2. Artist as activist: The Ohio State University Libraries and the Columbus Museum of Art project to promote collections, outreach, and community learning by AMANDA GLUIBIZZI, The Ohio State University, Ohio, USA.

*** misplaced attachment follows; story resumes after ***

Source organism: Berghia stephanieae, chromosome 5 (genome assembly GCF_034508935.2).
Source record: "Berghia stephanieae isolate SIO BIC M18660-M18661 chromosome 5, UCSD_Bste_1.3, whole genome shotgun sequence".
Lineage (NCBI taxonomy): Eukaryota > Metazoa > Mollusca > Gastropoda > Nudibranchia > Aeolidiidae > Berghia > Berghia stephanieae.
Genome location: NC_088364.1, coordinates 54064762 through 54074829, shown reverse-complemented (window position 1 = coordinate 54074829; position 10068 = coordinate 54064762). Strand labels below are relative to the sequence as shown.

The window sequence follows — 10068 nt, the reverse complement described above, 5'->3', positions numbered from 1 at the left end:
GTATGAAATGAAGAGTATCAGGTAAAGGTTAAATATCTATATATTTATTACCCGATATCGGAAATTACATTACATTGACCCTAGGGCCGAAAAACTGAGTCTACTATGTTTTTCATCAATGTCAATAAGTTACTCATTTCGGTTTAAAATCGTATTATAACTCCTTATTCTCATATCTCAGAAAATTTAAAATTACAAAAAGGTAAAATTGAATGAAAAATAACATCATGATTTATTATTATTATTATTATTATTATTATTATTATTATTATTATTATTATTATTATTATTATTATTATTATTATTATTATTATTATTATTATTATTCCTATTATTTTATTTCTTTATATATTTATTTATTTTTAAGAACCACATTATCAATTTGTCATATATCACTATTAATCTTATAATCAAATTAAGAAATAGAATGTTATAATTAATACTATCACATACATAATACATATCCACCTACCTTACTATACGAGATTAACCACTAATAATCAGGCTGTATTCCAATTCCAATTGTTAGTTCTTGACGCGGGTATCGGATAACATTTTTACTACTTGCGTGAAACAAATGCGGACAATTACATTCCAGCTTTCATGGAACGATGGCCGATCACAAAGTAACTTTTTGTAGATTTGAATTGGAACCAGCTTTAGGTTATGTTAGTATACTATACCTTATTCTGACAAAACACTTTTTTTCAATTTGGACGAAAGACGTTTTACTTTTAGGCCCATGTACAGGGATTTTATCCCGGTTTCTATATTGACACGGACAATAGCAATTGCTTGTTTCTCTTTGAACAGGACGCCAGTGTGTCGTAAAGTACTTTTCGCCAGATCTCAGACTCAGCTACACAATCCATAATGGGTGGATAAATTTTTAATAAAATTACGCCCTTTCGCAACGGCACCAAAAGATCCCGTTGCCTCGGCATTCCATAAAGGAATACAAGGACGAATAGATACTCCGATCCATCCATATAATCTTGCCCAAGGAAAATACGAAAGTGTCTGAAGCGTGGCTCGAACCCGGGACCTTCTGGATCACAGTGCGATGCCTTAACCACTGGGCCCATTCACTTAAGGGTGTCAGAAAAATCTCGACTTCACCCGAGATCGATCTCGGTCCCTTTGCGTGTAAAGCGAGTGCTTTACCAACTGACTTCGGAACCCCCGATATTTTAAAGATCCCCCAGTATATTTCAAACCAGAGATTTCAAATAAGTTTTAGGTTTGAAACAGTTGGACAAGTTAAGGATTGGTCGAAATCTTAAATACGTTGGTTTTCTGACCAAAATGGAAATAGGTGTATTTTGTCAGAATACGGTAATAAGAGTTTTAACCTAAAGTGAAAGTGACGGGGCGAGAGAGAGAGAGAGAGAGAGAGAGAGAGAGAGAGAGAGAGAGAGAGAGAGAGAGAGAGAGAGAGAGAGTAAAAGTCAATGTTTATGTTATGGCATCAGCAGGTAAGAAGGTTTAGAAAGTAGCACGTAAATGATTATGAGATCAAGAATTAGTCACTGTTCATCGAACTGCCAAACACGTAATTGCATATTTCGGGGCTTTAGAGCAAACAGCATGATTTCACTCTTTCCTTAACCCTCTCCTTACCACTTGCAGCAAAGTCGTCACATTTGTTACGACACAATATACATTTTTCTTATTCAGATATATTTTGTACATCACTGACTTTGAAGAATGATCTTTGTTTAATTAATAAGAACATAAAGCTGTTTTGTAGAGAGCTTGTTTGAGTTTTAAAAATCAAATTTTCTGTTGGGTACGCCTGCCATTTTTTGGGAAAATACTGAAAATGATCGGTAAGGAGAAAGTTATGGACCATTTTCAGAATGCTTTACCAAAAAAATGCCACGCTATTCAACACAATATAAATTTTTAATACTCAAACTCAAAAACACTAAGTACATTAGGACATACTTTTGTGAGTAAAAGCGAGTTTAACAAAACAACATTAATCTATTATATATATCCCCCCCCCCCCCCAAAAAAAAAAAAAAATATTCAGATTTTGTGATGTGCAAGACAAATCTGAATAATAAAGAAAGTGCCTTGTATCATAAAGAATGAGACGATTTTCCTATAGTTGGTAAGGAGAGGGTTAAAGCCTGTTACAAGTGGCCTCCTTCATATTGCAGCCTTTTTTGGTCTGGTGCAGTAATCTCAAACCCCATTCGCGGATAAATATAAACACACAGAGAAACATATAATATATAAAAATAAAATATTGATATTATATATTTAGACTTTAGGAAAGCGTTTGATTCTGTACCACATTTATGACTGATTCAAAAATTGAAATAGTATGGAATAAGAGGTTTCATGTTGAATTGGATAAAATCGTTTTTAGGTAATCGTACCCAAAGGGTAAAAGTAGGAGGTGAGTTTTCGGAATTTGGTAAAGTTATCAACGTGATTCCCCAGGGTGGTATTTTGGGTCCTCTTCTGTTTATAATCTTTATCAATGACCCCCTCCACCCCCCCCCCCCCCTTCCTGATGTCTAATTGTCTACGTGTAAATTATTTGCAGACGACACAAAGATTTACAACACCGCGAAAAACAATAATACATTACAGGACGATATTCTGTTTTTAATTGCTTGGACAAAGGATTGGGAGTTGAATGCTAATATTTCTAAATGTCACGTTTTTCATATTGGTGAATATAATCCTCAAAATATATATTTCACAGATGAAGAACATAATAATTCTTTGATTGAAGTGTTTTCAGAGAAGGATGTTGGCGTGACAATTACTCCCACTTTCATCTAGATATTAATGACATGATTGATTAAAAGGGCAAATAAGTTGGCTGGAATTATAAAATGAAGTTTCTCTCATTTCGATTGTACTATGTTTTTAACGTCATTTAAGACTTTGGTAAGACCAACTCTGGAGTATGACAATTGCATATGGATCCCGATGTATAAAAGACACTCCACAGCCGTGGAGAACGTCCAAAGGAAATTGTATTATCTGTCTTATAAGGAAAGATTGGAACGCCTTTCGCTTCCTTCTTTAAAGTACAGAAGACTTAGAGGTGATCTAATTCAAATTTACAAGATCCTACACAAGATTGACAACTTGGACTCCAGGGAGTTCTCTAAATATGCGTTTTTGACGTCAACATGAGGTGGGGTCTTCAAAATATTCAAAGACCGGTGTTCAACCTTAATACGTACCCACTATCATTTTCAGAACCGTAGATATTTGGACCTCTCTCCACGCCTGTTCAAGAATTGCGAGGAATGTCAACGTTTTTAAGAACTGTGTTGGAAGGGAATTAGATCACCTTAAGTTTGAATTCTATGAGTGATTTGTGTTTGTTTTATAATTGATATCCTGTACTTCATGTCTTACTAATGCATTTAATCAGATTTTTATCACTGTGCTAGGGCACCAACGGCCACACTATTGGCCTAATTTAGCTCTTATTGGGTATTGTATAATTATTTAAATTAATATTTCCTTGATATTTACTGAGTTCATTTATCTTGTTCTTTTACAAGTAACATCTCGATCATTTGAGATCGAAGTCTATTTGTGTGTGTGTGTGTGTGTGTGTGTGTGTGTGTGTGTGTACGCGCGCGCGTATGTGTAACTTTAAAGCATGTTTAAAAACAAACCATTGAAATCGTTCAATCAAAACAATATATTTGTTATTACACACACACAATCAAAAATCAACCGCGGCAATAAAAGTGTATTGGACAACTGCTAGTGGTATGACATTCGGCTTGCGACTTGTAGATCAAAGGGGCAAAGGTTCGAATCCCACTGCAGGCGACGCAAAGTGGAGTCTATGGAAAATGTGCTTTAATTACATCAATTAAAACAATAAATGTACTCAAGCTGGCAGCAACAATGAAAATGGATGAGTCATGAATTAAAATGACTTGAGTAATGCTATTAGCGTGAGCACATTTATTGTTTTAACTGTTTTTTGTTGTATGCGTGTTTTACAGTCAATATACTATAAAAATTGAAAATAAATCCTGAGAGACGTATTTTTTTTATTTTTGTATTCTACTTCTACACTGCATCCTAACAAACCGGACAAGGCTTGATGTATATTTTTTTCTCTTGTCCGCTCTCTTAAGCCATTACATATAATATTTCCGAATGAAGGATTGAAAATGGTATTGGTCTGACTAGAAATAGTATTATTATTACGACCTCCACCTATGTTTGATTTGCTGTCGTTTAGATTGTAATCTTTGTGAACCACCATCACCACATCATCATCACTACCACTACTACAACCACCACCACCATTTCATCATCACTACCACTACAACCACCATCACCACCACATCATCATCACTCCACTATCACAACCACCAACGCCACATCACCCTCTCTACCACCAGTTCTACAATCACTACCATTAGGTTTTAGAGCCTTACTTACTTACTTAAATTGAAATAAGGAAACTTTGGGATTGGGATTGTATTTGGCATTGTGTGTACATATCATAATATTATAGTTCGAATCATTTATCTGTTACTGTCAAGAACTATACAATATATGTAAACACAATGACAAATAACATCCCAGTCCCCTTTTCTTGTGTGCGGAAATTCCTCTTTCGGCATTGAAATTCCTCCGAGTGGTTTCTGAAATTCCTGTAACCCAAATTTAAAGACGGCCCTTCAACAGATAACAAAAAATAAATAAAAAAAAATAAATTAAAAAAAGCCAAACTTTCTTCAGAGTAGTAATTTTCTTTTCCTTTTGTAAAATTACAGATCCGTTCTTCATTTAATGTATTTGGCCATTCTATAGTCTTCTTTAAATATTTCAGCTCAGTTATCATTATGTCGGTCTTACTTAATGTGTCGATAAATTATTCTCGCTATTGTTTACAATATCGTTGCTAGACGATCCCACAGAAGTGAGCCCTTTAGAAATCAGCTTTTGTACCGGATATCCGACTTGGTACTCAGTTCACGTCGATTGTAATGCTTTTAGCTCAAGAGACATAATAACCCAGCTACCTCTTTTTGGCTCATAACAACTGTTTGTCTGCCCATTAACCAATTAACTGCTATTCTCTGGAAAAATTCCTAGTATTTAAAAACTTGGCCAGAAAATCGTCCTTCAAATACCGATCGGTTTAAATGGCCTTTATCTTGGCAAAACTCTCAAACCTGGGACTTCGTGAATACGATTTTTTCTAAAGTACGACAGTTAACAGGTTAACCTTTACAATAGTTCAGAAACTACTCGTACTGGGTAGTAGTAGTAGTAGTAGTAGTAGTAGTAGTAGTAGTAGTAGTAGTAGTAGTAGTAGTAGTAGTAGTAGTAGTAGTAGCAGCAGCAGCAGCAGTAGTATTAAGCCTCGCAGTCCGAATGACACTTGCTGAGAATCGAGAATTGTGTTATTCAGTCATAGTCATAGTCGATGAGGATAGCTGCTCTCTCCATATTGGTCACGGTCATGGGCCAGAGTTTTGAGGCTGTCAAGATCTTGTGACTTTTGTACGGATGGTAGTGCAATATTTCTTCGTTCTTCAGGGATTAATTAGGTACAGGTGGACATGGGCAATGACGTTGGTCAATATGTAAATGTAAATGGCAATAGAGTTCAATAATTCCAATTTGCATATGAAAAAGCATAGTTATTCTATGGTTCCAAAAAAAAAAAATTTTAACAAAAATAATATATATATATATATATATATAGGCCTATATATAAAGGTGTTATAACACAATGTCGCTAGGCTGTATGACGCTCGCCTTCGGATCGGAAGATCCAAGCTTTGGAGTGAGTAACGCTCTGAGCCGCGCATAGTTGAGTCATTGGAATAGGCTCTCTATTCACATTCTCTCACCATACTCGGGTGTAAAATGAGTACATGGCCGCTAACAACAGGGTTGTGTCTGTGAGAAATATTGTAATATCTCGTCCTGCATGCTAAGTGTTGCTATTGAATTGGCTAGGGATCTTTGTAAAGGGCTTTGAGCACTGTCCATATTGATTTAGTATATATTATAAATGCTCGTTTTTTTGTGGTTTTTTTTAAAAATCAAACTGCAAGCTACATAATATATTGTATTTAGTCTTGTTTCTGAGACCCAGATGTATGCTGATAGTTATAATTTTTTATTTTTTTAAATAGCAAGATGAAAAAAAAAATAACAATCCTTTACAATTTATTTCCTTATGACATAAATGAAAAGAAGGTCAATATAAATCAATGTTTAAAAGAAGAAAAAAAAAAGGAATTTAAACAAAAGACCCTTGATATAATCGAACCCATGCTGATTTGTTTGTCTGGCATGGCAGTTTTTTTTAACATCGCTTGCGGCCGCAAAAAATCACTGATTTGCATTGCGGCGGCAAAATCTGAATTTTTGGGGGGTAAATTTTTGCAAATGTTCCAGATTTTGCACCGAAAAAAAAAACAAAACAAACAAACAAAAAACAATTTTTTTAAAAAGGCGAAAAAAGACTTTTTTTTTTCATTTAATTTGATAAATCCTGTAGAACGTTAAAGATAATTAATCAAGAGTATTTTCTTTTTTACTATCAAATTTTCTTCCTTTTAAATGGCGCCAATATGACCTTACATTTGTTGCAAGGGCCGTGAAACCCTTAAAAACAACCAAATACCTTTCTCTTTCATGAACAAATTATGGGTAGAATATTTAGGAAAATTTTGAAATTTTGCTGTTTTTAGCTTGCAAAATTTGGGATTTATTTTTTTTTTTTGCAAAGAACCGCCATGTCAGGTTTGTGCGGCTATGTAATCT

Amanda’s presentation was really interesting, especially in light of some of the community art partnerships I had researched for the IFLA publication about library/museum/archival collaborations. Amanda spoke about the new President of the University, who said in a recent speech, "I intend for The Ohio State University to become nothing less than the new land-grant university to the world." Thus, their focus would be on more outreach and a greater awareness of the larger community outside the university. In other words, as Amanda said, “employees at all levels of the institution [were] expected to promote OSU and its programs to people outside of the school.” One of the results of this focus was the “Artist as activist” project: OSU librarians teamed up across departments, and the project involved the Fine Arts Library, the Theatre Research Institute, the Cartoon Research Library, University Archives, Rare Books and Manuscripts, Technical Services, and the Veterinary Medicine Library (the neutral member of the committee and the project coordinator for initial stages). This group then identified three topics upon which to focus contributed materials and programming: the welfare of children, civil rights, and artists’ responses to war. They chose these topics because they “hit close to home in Ohio,” one of the poorest states in the United States, with a large African-American and immigrant communities, and one of the states hardest hit by casualties from the United States’ military activities. They set up exhibit space in “recovered downtown space owned by the university,” and are committed to “intergenerational interaction” and lifelong learning. The librarians involved will perform multiple roles: contributing to the exhibit with materials, acting as story-keepers (involving digital storytelling, library-sponsored blogs to allow visitors to the exhibit to share their own experience, storytelling stations at the exhibit itself to share on-the-spot experiences) and acting as liaison to get other organizations involved. Amanda gave a lovely example of possible impacts of the exhibit: imagine grandparents visiting the exhibit with their grandchildren. The exhibit might spark a memory that they have of living through a war, which they then might share with their grandchildren and even the staff. She spoke about “art as impetus for memory.” She also added that part of the librarians’ role would be to archive these stories to develop an oral history of the region and to protect it for future researchers.